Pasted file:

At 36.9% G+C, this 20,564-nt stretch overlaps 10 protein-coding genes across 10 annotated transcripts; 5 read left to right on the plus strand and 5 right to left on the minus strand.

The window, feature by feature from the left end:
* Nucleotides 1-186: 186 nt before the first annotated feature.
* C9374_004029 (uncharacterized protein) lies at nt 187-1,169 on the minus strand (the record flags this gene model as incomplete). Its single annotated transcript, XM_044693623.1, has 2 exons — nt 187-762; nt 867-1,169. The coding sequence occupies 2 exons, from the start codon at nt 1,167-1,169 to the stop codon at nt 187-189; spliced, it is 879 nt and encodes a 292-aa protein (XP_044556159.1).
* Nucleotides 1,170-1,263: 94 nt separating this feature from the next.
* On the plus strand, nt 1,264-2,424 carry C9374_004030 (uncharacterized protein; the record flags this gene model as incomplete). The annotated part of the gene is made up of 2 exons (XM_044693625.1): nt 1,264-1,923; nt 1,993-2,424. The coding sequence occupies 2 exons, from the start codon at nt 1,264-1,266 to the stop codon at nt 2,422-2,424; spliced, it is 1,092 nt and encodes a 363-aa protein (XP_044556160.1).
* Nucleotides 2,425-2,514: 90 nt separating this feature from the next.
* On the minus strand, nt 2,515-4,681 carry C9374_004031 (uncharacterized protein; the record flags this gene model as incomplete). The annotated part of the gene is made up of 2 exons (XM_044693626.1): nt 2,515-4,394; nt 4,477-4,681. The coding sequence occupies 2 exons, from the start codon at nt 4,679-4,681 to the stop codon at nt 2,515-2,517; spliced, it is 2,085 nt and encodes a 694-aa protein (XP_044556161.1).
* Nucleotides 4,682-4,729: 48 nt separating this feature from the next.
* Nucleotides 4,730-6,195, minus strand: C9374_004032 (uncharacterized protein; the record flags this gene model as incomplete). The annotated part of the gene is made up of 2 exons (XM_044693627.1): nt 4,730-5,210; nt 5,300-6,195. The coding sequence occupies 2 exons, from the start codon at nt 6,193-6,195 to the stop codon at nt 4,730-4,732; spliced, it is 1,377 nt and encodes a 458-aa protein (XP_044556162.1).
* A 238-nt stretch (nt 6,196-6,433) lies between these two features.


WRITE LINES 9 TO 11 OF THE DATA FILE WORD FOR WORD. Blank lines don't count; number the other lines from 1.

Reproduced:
* Nucleotides 4,682-4,729: 48 nt separating this feature from the next.
* Nucleotides 4,730-6,195, minus strand: C9374_004032 (uncharacterized protein; the record flags this gene model as incomplete). The annotated part of the gene is made up of 2 exons (XM_044693627.1): nt 4,730-5,210; nt 5,300-6,195. The coding sequence occupies 2 exons, from the start codon at nt 6,193-6,195 to the stop codon at nt 4,730-4,732; spliced, it is 1,377 nt and encodes a 458-aa protein (XP_044556162.1).
* A 238-nt stretch (nt 6,196-6,433) lies between these two features.